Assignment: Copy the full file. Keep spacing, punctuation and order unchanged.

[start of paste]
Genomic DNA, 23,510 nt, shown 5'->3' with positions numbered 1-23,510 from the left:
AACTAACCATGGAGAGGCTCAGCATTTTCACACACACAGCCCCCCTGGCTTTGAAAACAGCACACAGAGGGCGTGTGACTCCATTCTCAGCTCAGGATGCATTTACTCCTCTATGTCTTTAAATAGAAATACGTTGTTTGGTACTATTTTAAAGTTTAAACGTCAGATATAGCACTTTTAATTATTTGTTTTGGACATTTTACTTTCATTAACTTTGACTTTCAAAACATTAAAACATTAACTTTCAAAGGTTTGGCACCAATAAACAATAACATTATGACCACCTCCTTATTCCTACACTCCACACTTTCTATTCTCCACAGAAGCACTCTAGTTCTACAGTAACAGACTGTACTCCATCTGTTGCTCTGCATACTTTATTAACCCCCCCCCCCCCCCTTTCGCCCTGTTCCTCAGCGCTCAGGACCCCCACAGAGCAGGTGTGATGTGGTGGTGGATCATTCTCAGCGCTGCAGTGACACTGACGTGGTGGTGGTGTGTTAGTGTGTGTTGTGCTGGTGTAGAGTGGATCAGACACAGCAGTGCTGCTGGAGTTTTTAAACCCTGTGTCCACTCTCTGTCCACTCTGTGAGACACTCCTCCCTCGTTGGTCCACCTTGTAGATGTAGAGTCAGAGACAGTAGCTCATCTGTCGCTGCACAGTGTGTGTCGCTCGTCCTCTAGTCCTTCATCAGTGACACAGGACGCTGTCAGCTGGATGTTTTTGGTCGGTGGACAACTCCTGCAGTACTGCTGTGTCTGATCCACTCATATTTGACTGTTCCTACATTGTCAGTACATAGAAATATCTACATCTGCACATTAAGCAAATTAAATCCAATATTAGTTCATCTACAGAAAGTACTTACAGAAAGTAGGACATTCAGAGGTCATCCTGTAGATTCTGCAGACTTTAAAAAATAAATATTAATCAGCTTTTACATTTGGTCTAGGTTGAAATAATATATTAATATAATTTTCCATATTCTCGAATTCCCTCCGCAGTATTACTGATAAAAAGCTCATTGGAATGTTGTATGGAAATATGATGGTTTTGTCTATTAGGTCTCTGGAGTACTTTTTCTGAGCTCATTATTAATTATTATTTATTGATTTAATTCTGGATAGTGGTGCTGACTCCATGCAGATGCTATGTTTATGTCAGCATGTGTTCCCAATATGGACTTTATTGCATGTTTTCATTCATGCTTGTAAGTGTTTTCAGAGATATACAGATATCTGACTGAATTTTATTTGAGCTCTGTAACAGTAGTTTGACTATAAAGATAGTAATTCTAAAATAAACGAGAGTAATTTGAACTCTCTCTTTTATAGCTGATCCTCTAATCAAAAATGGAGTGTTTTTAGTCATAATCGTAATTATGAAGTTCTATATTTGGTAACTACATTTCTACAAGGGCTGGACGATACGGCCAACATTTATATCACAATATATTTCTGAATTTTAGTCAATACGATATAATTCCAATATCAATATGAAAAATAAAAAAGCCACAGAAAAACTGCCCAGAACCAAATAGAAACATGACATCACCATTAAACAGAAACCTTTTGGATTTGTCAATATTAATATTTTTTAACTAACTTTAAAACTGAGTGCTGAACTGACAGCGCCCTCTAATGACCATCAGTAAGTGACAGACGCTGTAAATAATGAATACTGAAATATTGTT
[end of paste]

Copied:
Genomic DNA, 23,510 nt, shown 5'->3' with positions numbered 1-23,510 from the left:
AACTAACCATGGAGAGGCTCAGCATTTTCACACACACAGCCCCCCTGGCTTTGAAAACAGCACACAGAGGGCGTGTGACTCCATTCTCAGCTCAGGATGCATTTACTCCTCTATGTCTTTAAATAGAAATACGTTGTTTGGTACTATTTTAAAGTTTAAACGTCAGATATAGCACTTTTAATTATTTGTTTTGGACATTTTACTTTCATTAACTTTGACTTTCAAAACATTAAAACATTAACTTTCAAAGGTTTGGCACCAATAAACAATAACATTATGACCACCTCCTTATTCCTACACTCCACACTTTCTATTCTCCACAGAAGCACTCTAGTTCTACAGTAACAGACTGTACTCCATCTGTTGCTCTGCATACTTTATTAACCCCCCCCCCCCCCCTTTCGCCCTGTTCCTCAGCGCTCAGGACCCCCACAGAGCAGGTGTGATGTGGTGGTGGATCATTCTCAGCGCTGCAGTGACACTGACGTGGTGGTGGTGTGTTAGTGTGTGTTGTGCTGGTGTAGAGTGGATCAGACACAGCAGTGCTGCTGGAGTTTTTAAACCCTGTGTCCACTCTCTGTCCACTCTGTGAGACACTCCTCCCTCGTTGGTCCACCTTGTAGATGTAGAGTCAGAGACAGTAGCTCATCTGTCGCTGCACAGTGTGTGTCGCTCGTCCTCTAGTCCTTCATCAGTGACACAGGACGCTGTCAGCTGGATGTTTTTGGTCGGTGGACAACTCCTGCAGTACTGCTGTGTCTGATCCACTCATATTTGACTGTTCCTACATTGTCAGTACATAGAAATATCTACATCTGCACATTAAGCAAATTAAATCCAATATTAGTTCATCTACAGAAAGTACTTACAGAAAGTAGGACATTCAGAGGTCATCCTGTAGATTCTGCAGACTTTAAAAAATAAATATTAATCAGCTTTTACATTTGGTCTAGGTTGAAATAATATATTAATATAATTTTCCATATTCTCGAATTCCCTCCGCAGTATTACTGATAAAAAGCTCATTGGAATGTTGTATGGAAATATGATGGTTTTGTCTATTAGGTCTCTGGAGTACTTTTTCTGAGCTCATTATTAATTATTATTTATTGATTTAATTCTGGATAGTGGTGCTGACTCCATGCAGATGCTATGTTTATGTCAGCATGTGTTCCCAATATGGACTTTATTGCATGTTTTCATTCATGCTTGTAAGTGTTTTCAGAGATATACAGATATCTGACTGAATTTTATTTGAGCTCTGTAACAGTAGTTTGACTATAAAGATAGTAATTCTAAAATAAACGAGAGTAATTTGAACTCTCTCTTTTATAGCTGATCCTCTAATCAAAAATGGAGTGTTTTTAGTCATAATCGTAATTATGAAGTTCTATATTTGGTAACTACATTTCTACAAGGGCTGGACGATACGGCCAACATTTATATCACAATATATTTCTGAATTTTAGTCAATACGATATAATTCCAATATCAATATGAAAAATAAAAAAGCCACAGAAAAACTGCCCAGAACCAAATAGAAACATGACATCACCATTAAACAGAAACCTTTTGGATTTGTCAATATTAATATTTTTTAACTAACTTTAAAACTGAGTGCTGAACTGACAGCGCCCTCTAATGACCATCAGTAAGTGACAGACGCTGTAAATAATGAATACTGAAATATTGTT